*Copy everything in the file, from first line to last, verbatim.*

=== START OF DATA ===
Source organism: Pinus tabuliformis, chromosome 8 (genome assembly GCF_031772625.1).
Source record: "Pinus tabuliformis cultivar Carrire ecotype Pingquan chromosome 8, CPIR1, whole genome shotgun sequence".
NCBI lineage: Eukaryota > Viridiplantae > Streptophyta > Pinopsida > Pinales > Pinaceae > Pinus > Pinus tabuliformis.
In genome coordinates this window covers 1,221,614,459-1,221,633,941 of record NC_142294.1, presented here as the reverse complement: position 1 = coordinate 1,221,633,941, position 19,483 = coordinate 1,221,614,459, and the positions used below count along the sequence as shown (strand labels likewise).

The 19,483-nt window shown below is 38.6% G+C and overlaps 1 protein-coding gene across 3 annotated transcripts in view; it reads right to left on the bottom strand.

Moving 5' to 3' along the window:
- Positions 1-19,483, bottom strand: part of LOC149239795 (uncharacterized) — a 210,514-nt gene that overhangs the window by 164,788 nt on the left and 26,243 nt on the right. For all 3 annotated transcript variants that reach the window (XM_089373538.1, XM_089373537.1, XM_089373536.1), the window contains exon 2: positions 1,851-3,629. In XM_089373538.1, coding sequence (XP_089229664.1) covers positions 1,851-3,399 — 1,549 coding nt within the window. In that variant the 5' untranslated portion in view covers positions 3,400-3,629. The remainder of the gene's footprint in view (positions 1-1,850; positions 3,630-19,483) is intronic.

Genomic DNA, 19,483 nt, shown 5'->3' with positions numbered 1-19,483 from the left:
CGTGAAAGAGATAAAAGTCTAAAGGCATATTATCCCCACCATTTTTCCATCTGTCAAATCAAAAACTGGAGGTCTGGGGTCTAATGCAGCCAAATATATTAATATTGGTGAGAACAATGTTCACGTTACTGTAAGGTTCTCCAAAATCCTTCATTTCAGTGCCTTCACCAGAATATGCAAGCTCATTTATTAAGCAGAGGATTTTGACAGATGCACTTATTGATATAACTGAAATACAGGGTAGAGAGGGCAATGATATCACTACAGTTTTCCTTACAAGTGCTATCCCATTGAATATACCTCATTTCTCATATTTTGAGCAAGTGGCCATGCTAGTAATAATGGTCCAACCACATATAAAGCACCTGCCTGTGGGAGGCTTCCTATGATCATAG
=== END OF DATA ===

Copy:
Source organism: Pinus tabuliformis, chromosome 8 (genome assembly GCF_031772625.1).
Source record: "Pinus tabuliformis cultivar Carrire ecotype Pingquan chromosome 8, CPIR1, whole genome shotgun sequence".
NCBI lineage: Eukaryota > Viridiplantae > Streptophyta > Pinopsida > Pinales > Pinaceae > Pinus > Pinus tabuliformis.
In genome coordinates this window covers 1,221,614,459-1,221,633,941 of record NC_142294.1, presented here as the reverse complement: position 1 = coordinate 1,221,633,941, position 19,483 = coordinate 1,221,614,459, and the positions used below count along the sequence as shown (strand labels likewise).

The 19,483-nt window shown below is 38.6% G+C and overlaps 1 protein-coding gene across 3 annotated transcripts in view; it reads right to left on the bottom strand.

Moving 5' to 3' along the window:
- Positions 1-19,483, bottom strand: part of LOC149239795 (uncharacterized) — a 210,514-nt gene that overhangs the window by 164,788 nt on the left and 26,243 nt on the right. For all 3 annotated transcript variants that reach the window (XM_089373538.1, XM_089373537.1, XM_089373536.1), the window contains exon 2: positions 1,851-3,629. In XM_089373538.1, coding sequence (XP_089229664.1) covers positions 1,851-3,399 — 1,549 coding nt within the window. In that variant the 5' untranslated portion in view covers positions 3,400-3,629. The remainder of the gene's footprint in view (positions 1-1,850; positions 3,630-19,483) is intronic.

Genomic DNA, 19,483 nt, shown 5'->3' with positions numbered 1-19,483 from the left:
CGTGAAAGAGATAAAAGTCTAAAGGCATATTATCCCCACCATTTTTCCATCTGTCAAATCAAAAACTGGAGGTCTGGGGTCTAATGCAGCCAAATATATTAATATTGGTGAGAACAATGTTCACGTTACTGTAAGGTTCTCCAAAATCCTTCATTTCAGTGCCTTCACCAGAATATGCAAGCTCATTTATTAAGCAGAGGATTTTGACAGATGCACTTATTGATATAACTGAAATACAGGGTAGAGAGGGCAATGATATCACTACAGTTTTCCTTACAAGTGCTATCCCATTGAATATACCTCATTTCTCATATTTTGAGCAAGTGGCCATGCTAGTAATAATGGTCCAACCACATATAAAGCACCTGCCTGTGGGAGGCTTCCTATGATCATAG